To keep your finances in check, don't buy what you can't afford, say the experts. You save up. You build an emergency
fund, max out your 401(k) contributions and never resort to carrying a credit
But when is it OK to break the rules and follow that
little voice that urges you to throw caution to the wind? For Karen Treat, the chance to take her family
of six on vacation with her extended family to Key West, Fla., was too
tempting to pass up. "It cost a
small fortune, which meant I had to dip into our savings, so I had major
reservations," says the New York City school teacher. "In retrospect, it was a
blow to our finances, but I don't regret it one minute because my mom died a
few years later, and we have the memory of that fun time with her. You can't
put a price on that."
Saying yes to spur-of-the-moment spending gets a
little more complicated when you factor in a tough economy, however. "Through
the recession and a few subsequent years, the level of money anxiety was high
and that corresponds with certain behaviors. Namely, the majority of people didn't
buy a new car or go on a family vacation, or buy new appliances," says Dan
Geller, behavioral economist and author of the "Money Anxiety Book."
point, people start to feel they deserve some compensation for all of the financial
sacrifices they've been making. After all, you only live once (or as they say,
YOLO), right? We turned to financial experts to discuss how to handle those
YOLO moments without ruining your finances.
Start with a spending decision checklist
Before you start dusting off that unused,
zero-balance credit card for a splurge, ask yourself a question, says Denise Winston, financial
expert and author of "Money
Starts Here! Your Practical Guide to Survive and Thrive in Any Economy."
"Ask yourself, 'Why do I want this so badly?' Is the emotional urge to splurge
based on something going on in your life? Are you trying to impress someone or
keep up with the Joneses?"
words, what will this purchase do for you, and is it something you can live
without? You may regret forking over $500 for that Coach handbag long
before it's disappeared in the back of your closet, says Winston, whereas an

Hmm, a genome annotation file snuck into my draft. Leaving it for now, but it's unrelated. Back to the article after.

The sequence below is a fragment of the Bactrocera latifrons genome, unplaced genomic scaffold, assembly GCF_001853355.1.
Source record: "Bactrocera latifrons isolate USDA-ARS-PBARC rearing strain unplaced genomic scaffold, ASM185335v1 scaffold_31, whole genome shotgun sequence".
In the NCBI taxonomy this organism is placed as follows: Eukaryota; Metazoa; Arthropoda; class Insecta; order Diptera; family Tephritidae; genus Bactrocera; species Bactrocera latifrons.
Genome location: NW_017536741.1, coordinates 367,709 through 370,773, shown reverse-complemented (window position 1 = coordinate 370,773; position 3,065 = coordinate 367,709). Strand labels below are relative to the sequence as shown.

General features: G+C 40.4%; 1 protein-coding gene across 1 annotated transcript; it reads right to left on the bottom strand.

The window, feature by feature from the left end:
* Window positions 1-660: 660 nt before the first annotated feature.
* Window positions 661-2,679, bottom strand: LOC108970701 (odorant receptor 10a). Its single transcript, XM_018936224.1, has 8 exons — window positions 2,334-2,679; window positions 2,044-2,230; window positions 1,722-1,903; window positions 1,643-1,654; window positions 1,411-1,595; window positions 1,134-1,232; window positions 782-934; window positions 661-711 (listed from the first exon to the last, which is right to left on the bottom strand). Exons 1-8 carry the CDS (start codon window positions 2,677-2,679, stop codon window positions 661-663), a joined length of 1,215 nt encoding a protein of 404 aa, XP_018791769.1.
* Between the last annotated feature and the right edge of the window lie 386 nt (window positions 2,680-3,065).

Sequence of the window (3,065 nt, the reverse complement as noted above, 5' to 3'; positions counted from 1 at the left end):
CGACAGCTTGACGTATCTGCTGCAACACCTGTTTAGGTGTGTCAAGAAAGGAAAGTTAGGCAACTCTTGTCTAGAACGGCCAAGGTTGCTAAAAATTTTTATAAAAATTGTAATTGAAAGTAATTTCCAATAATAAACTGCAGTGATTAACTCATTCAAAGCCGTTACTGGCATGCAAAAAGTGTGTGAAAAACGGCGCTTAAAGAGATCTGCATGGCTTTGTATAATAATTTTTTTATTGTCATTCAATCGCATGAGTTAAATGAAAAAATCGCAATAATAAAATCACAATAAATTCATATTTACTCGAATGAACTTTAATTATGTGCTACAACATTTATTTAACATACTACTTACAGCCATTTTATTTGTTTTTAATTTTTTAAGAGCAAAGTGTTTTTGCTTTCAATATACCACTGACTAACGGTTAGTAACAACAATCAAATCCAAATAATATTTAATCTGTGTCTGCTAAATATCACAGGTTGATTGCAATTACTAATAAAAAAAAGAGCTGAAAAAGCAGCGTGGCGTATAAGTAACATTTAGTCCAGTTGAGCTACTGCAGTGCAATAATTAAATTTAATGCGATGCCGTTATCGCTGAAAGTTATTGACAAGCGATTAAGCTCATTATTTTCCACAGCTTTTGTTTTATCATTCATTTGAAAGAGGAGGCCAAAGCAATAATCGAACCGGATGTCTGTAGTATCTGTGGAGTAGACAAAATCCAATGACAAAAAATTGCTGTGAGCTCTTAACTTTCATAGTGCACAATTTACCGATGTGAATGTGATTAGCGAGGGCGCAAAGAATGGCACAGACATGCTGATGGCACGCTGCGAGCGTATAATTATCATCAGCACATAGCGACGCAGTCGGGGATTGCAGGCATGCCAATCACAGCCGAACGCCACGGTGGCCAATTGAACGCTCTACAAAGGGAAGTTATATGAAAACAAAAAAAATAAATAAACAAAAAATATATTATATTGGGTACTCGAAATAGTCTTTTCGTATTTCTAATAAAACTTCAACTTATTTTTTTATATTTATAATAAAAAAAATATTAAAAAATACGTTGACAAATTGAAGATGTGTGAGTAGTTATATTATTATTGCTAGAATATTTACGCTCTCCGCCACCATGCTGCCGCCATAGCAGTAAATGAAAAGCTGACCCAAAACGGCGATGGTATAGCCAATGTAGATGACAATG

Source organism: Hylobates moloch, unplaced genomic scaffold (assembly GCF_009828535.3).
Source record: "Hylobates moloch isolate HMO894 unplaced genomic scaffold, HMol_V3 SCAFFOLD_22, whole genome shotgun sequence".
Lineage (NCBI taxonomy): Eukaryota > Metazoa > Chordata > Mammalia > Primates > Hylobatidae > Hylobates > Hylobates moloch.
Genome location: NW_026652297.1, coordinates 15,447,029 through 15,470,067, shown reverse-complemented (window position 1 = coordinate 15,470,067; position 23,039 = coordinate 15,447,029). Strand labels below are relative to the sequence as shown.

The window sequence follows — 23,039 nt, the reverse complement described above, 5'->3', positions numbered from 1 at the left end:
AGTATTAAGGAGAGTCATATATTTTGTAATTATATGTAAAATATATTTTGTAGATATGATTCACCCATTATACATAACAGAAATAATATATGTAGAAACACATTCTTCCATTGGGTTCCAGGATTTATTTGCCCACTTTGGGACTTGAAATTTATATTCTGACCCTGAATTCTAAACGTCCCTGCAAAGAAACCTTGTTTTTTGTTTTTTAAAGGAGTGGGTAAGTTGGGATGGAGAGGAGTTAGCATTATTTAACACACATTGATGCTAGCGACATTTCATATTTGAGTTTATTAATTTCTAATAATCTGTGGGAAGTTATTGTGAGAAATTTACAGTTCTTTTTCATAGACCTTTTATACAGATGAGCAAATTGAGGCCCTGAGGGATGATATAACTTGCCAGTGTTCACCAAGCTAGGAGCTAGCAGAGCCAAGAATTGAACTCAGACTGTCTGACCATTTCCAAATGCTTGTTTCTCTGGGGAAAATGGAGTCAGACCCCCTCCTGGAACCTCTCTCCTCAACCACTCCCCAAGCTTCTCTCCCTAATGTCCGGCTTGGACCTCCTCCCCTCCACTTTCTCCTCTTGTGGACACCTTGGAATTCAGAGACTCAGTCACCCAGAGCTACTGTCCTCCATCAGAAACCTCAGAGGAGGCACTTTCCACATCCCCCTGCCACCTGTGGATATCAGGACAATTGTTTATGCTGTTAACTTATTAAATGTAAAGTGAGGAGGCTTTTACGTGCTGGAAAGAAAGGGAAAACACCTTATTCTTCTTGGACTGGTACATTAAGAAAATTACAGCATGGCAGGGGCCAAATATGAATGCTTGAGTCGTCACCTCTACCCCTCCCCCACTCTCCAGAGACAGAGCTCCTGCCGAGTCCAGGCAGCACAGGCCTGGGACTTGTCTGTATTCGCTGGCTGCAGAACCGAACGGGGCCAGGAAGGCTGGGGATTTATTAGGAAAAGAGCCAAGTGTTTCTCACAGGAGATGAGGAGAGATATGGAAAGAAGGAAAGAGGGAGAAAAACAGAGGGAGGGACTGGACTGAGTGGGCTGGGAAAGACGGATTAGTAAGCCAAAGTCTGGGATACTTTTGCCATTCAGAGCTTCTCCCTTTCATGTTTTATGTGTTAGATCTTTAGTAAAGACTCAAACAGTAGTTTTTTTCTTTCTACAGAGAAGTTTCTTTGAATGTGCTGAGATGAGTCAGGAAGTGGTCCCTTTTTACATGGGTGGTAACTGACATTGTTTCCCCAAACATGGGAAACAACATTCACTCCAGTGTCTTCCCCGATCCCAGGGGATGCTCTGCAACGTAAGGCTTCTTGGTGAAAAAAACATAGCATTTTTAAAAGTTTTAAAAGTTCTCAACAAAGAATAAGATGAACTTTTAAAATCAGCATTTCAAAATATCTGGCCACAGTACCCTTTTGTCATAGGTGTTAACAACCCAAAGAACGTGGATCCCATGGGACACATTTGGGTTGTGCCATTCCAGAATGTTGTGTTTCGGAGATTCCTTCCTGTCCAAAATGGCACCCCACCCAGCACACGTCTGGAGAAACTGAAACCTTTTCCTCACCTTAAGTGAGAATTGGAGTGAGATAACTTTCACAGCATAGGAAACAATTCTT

experience you paid for might be worth every penny. In general, material things
depreciate over time and are more likely to cause buyer's remorse than a
purchase that resulted in wonderful memories or some other intangible benefit.
Next question: "What
is the worst-case scenario?" While you may plan to pay off the debt you run up, says Gail Cunningham, vice president of public relations of the National Foundation for Credit Counseling,
"Part of your decision-making process should be
to consider the ramifications if the plan falls through. Look at the worst case, and if you can live with
that, then it's probably OK to take on the debt."
That being said, you need to
know yourself and approach this question honestly. Will you be able to pay off
the debt or replenish the account you borrowed from in a responsible manner?
"We're all well-intentioned," says Cunningham, "but it's pretty serious when
you're using money that you don't have, or tapping into money you do have, such
as retirement savings."
Consider this perspective: How many hours do I need to work to pay for this? "This is a game-changer in terms of how you think about your finances," says Winston. Think
about the total cost of your purchase and divide it by your take-home hourly
pay rate. You might find that you'd have to work 20 hours to pay for a new tech
gadget; would it still be worth it?
For years, I had kids at home so I
couldn't do anything spur of the moment. Now that I have an empty nest, I think
it's important to take advantage of these opportunities as they come up.
will this purchase alter your budget? Before you pull out your credit card
or dip into your savings to go for a big-ticket item or experience, live as
if you were paying back the debt for two to three months, says Winston. In
other words, put aside the monthly amount it would cost you in an account. If